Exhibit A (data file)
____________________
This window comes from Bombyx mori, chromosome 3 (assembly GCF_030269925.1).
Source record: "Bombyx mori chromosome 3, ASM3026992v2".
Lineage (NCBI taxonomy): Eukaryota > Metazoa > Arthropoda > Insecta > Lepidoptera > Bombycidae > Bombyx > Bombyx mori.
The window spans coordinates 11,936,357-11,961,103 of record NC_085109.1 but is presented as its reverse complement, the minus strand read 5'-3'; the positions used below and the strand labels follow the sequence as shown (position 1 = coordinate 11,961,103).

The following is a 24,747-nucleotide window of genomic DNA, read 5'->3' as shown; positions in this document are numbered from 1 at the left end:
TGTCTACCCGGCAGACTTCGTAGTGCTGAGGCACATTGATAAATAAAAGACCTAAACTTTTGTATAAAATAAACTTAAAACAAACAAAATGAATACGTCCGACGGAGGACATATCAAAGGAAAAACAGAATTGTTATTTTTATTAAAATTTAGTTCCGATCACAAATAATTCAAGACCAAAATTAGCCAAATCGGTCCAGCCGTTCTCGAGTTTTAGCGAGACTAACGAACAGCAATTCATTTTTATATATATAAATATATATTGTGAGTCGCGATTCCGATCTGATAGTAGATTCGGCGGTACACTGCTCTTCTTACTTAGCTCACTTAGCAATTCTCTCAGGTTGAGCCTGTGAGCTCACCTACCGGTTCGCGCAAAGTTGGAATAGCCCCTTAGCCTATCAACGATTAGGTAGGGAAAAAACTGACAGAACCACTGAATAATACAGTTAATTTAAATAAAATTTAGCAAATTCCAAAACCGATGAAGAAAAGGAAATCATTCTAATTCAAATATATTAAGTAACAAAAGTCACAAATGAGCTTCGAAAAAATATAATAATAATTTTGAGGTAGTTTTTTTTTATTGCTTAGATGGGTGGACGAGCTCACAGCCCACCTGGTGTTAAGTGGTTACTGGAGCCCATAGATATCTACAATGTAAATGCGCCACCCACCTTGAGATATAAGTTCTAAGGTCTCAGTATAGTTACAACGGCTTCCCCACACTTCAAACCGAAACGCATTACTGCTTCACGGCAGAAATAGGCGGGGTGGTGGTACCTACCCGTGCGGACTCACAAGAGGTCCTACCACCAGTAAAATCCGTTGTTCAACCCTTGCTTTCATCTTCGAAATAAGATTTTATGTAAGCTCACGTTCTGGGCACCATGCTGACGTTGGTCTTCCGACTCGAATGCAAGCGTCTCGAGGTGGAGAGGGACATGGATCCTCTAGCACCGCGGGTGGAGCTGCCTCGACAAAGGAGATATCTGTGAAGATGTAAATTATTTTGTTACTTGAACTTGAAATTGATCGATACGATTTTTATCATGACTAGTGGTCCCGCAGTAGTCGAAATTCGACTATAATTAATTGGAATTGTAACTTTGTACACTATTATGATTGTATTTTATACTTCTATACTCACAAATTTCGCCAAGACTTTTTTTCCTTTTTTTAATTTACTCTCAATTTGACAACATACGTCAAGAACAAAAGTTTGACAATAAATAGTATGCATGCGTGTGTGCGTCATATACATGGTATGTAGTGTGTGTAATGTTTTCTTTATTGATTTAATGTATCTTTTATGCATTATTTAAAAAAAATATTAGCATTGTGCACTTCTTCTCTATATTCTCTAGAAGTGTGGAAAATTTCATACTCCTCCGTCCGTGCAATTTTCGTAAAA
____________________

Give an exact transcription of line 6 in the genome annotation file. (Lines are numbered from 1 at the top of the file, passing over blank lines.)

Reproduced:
TGTCTACCCGGCAGACTTCGTAGTGCTGAGGCACATTGATAAATAAAAGACCTAAACTTTTGTATAAAATAAACTTAAAACAAACAAAATGAATACGTCCGACGGAGGACATATCAAAGGAAAAACAGAATTGTTATTTTTATTAAAATTTAGTTCCGATCACAAATAATTCAAGACCAAAATTAGCCAAATCGGTCCAGCCGTTCTCGAGTTTTAGCGAGACTAACGAACAGCAATTCATTTTTATATATATAAATATATATTGTGAGTCGCGATTCCGATCTGATAGTAGATTCGGCGGTACACTGCTCTTCTTACTTAGCTCACTTAGCAATTCTCTCAGGTTGAGCCTGTGAGCTCACCTACCGGTTCGCGCAAAGTTGGAATAGCCCCTTAGCCTATCAACGATTAGGTAGGGAAAAAACTGACAGAACCACTGAATAATACAGTTAATTTAAATAAAATTTAGCAAATTCCAAAACCGATGAAGAAAAGGAAATCATTCTAATTCAAATATATTAAGTAACAAAAGTCACAAATGAGCTTCGAAAAAATATAATAATAATTTTGAGGTAGTTTTTTTTTATTGCTTAGATGGGTGGACGAGCTCACAGCCCACCTGGTGTTAAGTGGTTACTGGAGCCCATAGATATCTACAATGTAAATGCGCCACCCACCTTGAGATATAAGTTCTAAGGTCTCAGTATAGTTACAACGGCTTCCCCACACTTCAAACCGAAACGCATTACTGCTTCACGGCAGAAATAGGCGGGGTGGTGGTACCTACCCGTGCGGACTCACAAGAGGTCCTACCACCAGTAAAATCCGTTGTTCAACCCTTGCTTTCATCTTCGAAATAAGATTTTATGTAAGCTCACGTTCTGGGCACCATGCTGACGTTGGTCTTCCGACTCGAATGCAAGCGTCTCGAGGTGGAGAGGGACATGGATCCTCTAGCACCGCGGGTGGAGCTGCCTCGACAAAGGAGATATCTGTGAAGATGTAAATTATTTTGTTACTTGAACTTGAAATTGATCGATACGATTTTTATCATGACTAGTGGTCCCGCAGTAGTCGAAATTCGACTATAATTAATTGGAATTGTAACTTTGTACACTATTATGATTGTATTTTATACTTCTATACTCACAAATTTCGCCAAGACTTTTTTTCCTTTTTTTAATTTACTCTCAATTTGACAACATACGTCAAGAACAAAAGTTTGACAATAAATAGTATGCATGCGTGTGTGCGTCATATACATGGTATGTAGTGTGTGTAATGTTTTCTTTATTGATTTAATGTATCTTTTATGCATTATTTAAAAAAAATATTAGCATTGTGCACTTCTTCTCTATATTCTCTAGAAGTGTGGAAAATTTCATACTCCTCCGTCCGTGCAATTTTCGTAAAA